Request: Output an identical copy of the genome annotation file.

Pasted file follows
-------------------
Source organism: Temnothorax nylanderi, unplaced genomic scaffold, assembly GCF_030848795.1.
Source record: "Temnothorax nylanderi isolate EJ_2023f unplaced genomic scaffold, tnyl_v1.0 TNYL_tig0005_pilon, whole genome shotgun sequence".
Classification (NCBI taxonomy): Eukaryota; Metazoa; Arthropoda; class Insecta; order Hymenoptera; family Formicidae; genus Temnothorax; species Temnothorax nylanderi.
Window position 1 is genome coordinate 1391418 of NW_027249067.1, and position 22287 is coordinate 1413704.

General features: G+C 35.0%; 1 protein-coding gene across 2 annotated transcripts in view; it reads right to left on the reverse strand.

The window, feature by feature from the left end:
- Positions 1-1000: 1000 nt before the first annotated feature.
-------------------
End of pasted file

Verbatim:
Source organism: Temnothorax nylanderi, unplaced genomic scaffold, assembly GCF_030848795.1.
Source record: "Temnothorax nylanderi isolate EJ_2023f unplaced genomic scaffold, tnyl_v1.0 TNYL_tig0005_pilon, whole genome shotgun sequence".
Classification (NCBI taxonomy): Eukaryota; Metazoa; Arthropoda; class Insecta; order Hymenoptera; family Formicidae; genus Temnothorax; species Temnothorax nylanderi.
Window position 1 is genome coordinate 1391418 of NW_027249067.1, and position 22287 is coordinate 1413704.

General features: G+C 35.0%; 1 protein-coding gene across 2 annotated transcripts in view; it reads right to left on the reverse strand.

The window, feature by feature from the left end:
- Positions 1-1000: 1000 nt before the first annotated feature.